Fred pulled to a stop at the traffic light. “Does this look like the FDR to you?”
Ruth stared straight ahead. “No. You made a wrong turn.”
“Why didn’t you tell me?”
She turned to him. “You told me to shut up. You told me you would listen to the GPS. You didn’t.”
“It’s lagging. It’s slow.”
“So are you. Now I’ll be late for my appointment.”
He turned to return her stare. “If you don’t like my driving, why didn’t you ask Naomi?”
“She’s working. It’s your day off. And you’re the only other person I can trust.”
Great, a guilt trip instead of a road trip, he thought, but you don’t say that sort of thing to a co-worker, especially when she has seniority.
Behind them, a car tooted its horn.
“Why didn’t you drive yourself? You know the way.”
“Come on, Fred. I don’t drive in the city. Never had to. I always took public transport, trains, subways, buses. I still do. I didn’t even get my driver’s license until I moved to Connecticut.”
“Besides, I’m not sure that after my appointment I’ll be in any condition to drive back. You were my only choice.”
Behind them, several other cars joined in the chorus. Some zoomed around in the turn-only lane on the right.
“So now it’s my fault,” he said. “That’s the problem with the world today. Everybody looks to blame someone else. We need solutions, not blame.”
The horns stopped. He glanced at the light. Still red.
“Like Obama blames Bush for the recession.”
“It happened on Bush’s watch. Besides, Obama and the Democrats are taking steps to make sure Wall Street doesn’t do it again.”
“It isn’t working.”
“These things take time.”
“No, my point is that you can’t blame a president for the economy, just like a president can’t take credit for the economy. Policy is only part of the equation. There are too many other variables: supply, demand, war, famine, climate, strikes, the unexpected. Bush started off with a good economy …”
The cars had started honking again, but they didn’t register with either of them.
She snapped back: “… which he inherited from Clinton…”
“Whatever. Then came 9/11 and this whole city shut down. The nation shut down. The global economy came to a standstill. We came back. Then some bankers made bad decisions on risky mortgage securities, and the entire financial market collapsed. If anyone’s to blame, it was them. It isn’t Bush’s fault that he couldn’t fix things. It isn’t Obama’s that he couldn’t, either. Shit happens.”
The horns got louder, followed by the whoop! of a siren somewhere behind them. Fred glanced back up at the red light before turning back to Ruth.
“The recession started at the end of Bush’s second term, so the Democrats blamed him. It’s continuing into Obama’s second term, so the Republicans blame him. The next president might inherit the blame or claim the credit, but whatever happens it won’t be his fault.”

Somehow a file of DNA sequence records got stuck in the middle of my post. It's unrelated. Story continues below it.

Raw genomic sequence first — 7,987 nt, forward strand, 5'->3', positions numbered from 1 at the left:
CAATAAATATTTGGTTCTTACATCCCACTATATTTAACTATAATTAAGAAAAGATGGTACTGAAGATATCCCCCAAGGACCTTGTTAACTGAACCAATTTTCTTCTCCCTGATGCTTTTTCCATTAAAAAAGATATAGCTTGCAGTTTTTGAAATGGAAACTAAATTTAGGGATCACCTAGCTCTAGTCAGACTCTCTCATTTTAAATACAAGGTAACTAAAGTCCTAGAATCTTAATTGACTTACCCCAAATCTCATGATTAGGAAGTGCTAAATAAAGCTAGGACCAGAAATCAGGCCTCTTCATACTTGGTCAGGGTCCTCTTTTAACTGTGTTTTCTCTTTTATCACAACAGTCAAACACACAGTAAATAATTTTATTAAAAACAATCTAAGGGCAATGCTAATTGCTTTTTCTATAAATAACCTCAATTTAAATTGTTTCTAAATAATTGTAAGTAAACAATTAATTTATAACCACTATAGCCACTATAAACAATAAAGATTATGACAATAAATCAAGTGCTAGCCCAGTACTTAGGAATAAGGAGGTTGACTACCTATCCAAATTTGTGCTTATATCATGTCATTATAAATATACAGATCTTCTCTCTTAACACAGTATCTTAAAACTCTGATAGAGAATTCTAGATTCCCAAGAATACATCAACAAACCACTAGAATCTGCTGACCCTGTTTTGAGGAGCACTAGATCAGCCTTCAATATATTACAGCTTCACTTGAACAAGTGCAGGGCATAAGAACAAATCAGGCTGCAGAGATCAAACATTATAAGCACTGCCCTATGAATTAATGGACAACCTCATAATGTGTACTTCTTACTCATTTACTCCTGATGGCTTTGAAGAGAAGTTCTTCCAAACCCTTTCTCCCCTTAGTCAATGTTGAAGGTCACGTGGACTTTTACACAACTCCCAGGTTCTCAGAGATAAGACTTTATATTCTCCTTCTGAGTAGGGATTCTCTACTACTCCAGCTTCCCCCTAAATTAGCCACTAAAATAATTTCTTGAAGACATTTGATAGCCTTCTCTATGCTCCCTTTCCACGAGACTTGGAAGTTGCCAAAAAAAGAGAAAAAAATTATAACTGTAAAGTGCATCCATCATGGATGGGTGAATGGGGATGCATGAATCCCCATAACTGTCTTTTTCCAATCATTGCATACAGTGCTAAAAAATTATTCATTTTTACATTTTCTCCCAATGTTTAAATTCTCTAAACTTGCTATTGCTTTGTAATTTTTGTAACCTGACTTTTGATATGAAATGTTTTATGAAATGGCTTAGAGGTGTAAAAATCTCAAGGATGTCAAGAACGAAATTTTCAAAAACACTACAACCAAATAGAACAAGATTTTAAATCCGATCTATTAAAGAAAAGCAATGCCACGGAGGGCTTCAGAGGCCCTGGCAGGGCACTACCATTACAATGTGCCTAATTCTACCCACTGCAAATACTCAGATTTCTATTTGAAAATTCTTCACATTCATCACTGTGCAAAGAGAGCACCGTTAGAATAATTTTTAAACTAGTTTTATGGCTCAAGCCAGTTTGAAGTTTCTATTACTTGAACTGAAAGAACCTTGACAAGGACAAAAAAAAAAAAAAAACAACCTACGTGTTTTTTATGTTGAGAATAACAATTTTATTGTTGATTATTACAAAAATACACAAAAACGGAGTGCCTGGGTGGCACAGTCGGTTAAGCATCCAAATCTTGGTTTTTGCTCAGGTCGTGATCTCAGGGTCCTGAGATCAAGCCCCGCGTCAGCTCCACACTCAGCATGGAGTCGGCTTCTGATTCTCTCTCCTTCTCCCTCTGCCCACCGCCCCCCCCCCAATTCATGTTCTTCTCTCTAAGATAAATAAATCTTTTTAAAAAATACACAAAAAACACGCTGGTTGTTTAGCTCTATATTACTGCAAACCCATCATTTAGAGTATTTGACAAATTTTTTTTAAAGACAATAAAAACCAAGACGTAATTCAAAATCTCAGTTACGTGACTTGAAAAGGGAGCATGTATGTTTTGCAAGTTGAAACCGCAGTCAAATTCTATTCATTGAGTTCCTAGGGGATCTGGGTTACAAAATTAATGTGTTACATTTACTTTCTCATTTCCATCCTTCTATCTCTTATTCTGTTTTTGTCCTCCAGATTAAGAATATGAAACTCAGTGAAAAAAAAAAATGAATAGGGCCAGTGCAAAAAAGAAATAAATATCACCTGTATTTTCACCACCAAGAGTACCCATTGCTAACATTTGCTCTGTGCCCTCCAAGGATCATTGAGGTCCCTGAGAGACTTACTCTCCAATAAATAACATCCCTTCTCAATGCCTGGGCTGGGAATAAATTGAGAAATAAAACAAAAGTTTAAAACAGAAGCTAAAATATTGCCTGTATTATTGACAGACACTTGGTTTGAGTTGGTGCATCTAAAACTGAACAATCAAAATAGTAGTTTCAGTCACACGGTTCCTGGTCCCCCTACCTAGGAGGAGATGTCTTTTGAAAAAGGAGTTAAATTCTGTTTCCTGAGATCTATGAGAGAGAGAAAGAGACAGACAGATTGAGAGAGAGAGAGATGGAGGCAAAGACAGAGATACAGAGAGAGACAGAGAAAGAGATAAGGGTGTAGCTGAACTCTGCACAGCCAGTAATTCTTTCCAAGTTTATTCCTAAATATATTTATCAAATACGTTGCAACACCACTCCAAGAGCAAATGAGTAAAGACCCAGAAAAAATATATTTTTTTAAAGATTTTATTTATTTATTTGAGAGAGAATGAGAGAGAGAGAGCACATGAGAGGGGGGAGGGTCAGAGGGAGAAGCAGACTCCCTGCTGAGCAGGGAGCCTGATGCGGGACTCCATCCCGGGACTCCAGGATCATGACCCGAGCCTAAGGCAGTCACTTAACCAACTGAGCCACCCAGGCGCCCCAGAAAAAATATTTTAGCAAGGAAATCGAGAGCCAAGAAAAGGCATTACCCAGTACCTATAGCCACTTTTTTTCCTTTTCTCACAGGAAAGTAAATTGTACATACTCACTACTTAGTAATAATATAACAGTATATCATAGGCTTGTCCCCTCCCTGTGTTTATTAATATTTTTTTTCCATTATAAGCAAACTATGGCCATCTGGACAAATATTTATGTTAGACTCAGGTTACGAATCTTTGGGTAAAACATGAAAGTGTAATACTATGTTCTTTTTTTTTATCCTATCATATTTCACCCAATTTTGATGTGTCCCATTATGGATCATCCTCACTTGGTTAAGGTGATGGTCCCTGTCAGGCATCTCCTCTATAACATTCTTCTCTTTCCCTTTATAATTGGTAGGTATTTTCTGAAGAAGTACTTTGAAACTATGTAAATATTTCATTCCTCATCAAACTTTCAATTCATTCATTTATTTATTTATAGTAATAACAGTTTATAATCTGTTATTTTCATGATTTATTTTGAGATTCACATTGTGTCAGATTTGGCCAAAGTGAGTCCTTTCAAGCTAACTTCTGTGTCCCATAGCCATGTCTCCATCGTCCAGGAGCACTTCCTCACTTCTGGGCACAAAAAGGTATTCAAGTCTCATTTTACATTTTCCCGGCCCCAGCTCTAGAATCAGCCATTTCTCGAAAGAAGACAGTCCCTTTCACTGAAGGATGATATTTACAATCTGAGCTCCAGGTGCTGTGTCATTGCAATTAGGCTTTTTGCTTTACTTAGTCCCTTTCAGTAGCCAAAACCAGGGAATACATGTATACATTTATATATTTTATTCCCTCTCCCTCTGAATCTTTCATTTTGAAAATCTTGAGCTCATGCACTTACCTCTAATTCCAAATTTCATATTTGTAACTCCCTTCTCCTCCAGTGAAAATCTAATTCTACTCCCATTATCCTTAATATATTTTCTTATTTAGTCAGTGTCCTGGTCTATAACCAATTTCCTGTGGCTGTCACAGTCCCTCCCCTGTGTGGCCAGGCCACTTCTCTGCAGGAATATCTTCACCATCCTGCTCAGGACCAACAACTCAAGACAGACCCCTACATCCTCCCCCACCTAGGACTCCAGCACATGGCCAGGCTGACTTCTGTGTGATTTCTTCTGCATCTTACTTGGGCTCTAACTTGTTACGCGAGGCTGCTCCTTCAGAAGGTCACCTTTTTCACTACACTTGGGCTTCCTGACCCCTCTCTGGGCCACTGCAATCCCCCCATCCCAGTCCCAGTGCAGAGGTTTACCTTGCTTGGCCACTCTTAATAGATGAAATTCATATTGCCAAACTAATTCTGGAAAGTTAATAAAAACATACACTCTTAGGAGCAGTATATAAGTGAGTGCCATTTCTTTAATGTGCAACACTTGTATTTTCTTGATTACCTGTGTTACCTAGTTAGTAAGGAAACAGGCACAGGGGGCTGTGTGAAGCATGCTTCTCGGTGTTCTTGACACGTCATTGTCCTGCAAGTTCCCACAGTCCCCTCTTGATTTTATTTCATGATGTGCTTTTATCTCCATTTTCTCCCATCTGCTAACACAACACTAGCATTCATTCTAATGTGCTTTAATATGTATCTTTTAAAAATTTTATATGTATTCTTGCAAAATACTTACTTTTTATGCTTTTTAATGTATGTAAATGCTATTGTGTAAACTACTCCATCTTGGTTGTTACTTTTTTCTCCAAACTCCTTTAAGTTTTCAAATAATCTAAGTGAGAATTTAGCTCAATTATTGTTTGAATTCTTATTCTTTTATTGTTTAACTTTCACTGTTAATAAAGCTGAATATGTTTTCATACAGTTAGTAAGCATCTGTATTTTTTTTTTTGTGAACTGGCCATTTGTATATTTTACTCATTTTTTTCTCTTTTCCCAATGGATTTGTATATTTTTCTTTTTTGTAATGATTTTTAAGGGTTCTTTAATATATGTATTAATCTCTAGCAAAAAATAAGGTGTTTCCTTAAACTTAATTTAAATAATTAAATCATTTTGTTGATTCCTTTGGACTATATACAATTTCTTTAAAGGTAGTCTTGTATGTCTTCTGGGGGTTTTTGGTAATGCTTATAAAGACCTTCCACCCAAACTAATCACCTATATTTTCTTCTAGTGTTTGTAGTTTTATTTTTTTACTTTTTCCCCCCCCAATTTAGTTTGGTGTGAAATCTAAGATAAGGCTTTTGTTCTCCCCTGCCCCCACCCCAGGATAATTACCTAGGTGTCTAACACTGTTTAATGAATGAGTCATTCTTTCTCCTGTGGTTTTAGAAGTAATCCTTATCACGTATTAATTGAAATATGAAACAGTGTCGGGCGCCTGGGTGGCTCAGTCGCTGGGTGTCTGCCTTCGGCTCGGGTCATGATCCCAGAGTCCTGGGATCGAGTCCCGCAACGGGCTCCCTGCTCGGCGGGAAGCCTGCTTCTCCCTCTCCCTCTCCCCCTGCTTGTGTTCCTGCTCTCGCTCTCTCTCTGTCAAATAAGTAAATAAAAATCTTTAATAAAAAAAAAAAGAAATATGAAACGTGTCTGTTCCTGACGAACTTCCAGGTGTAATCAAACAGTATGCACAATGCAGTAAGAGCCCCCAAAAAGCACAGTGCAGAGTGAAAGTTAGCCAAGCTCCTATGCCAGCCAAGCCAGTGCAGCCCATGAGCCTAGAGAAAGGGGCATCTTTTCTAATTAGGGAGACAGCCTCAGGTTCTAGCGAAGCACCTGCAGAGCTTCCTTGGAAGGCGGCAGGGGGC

“Then something like 9/11 will happen and it won’t be anybody’s fault. Shit happens. The best we can do is deal with it.”
He was interrupted by a sharp tap at the window. A burly man in a NYPD uniform signaled him to roll down the window.
“License and registration, please, sir. You, too, ma’am. I’ll need your ID.”
“What seems to be the problem, officer?” Fred asked as they fished out their papers.
“Sergeant …” Fred corrected himself, handing him the documents. “Cross, are you?” he said, reading the sergeant’s name tag.
“Not particularly,” Sgt. Cross said with a straight face. “You’ve been sitting here through three cycles of the traffic light, and people say you’ve been arguing. You two aren’t married, are you?”
“Oh, no,” Ruth said with a smile. “Just colleagues.”
“All right, then,” Cross said, handing their licenses back. “Are you OK, Miss Gold?”
“Mrs., actually. I kept my name.” For the first time, Fred glanced at Ruth’s hand and saw a plain gold band. “We’re fine. He just made a wrong turn and we’re lost.”
Fred glared back at her. “You’re the New Yorker! You’re supposed to know these things!”
“And you’re the one behind the wheel!”
The sergeant interrupted them. “Folks, listen. I know you’re from out of town and it’s hard to find your way around the city. I also know you aren’t going to get where you want to go by pointing fingers about mistakes that were made a half-hour ago. Now, where is it you’re trying to go? Maybe I can help.”
Fred looked at the GPS. “York Avenue, down by the hospitals.”
Cross looked at him then at Ruth. “This an emergency?”
“No,” she said. “But it is urgent. We’re late for an appointment.”
“Well, folks, I don’t know how you got here but that’s not important now,” Cross said. “What matters is where you go from here. You’re on York. Go straight south, they’re clustered around 70th Street. Memorial, Special Surgery, Presbyterian, Cornell. They’re on both sides, parking garages on all the side streets, you can’t miss it.”
“Thanks,” Fred said. “We’re just doing this for an old friend.”
“Good luck, folks,” Cross said. “One thing I’ve learned from the last ten years is don’t look back for blame, keep looking forward with hope. And I hope everything comes out OK for you.”
Fred glanced at Ruth, who was still looking out the window. She gave him a weak smile as they drove on down York.
“How long?” he finally asked to break the silence.
“I don’t know. That’s what I hope to find out.”
“No. I meant how long have you been married?”
“Not long enough.”
“It never is, is it?” He paused, then: “Mine wasn’t. I hope yours will be.”